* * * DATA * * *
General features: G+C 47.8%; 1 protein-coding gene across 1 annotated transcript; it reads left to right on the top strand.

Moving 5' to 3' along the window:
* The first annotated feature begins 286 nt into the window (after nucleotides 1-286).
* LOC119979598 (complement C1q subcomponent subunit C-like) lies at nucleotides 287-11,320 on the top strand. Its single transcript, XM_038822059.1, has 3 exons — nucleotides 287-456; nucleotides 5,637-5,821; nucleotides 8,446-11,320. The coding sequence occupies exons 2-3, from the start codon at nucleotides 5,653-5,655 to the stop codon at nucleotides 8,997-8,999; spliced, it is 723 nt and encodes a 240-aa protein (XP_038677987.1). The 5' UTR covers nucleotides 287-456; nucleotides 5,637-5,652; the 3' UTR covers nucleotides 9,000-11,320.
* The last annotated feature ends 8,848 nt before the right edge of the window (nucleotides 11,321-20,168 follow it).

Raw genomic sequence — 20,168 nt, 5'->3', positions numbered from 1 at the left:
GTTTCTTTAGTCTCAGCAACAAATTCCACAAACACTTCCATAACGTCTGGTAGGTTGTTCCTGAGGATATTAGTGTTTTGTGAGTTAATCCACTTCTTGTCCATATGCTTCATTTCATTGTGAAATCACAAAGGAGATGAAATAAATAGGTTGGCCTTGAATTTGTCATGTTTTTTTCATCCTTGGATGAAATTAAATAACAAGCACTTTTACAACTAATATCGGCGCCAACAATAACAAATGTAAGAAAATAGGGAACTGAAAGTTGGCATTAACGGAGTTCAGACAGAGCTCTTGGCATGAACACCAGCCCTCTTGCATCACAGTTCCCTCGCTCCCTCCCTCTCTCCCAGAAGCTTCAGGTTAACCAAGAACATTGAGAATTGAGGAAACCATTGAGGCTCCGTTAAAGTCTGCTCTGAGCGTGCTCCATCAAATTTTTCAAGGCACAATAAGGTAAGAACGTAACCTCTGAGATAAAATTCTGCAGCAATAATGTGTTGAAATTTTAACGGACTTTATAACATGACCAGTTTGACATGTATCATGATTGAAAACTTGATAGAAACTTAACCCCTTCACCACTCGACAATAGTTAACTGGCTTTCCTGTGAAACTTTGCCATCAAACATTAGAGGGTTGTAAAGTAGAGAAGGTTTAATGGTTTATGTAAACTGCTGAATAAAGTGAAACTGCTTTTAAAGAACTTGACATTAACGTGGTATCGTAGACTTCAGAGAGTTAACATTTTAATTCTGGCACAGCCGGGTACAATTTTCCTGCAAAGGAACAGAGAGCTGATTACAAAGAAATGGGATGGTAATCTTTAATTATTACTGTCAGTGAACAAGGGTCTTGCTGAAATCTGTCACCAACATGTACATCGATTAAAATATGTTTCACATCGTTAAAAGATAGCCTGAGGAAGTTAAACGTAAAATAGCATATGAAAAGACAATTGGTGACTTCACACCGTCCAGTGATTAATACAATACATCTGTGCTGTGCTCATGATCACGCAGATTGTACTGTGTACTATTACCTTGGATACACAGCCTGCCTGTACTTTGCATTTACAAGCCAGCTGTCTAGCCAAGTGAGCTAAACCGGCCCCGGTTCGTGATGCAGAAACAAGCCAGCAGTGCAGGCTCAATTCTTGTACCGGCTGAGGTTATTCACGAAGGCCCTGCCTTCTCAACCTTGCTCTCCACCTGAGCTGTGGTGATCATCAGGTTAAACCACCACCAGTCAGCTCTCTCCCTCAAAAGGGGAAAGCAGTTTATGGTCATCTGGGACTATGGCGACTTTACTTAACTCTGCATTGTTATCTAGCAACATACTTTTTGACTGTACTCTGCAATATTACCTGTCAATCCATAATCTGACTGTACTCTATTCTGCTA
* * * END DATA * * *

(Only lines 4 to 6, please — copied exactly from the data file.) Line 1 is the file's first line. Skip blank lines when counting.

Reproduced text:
* LOC119979598 (complement C1q subcomponent subunit C-like) lies at nucleotides 287-11,320 on the top strand. Its single transcript, XM_038822059.1, has 3 exons — nucleotides 287-456; nucleotides 5,637-5,821; nucleotides 8,446-11,320. The coding sequence occupies exons 2-3, from the start codon at nucleotides 5,653-5,655 to the stop codon at nucleotides 8,997-8,999; spliced, it is 723 nt and encodes a 240-aa protein (XP_038677987.1). The 5' UTR covers nucleotides 287-456; nucleotides 5,637-5,652; the 3' UTR covers nucleotides 9,000-11,320.
* The last annotated feature ends 8,848 nt before the right edge of the window (nucleotides 11,321-20,168 follow it).

Raw genomic sequence — 20,168 nt, 5'->3', positions numbered from 1 at the left: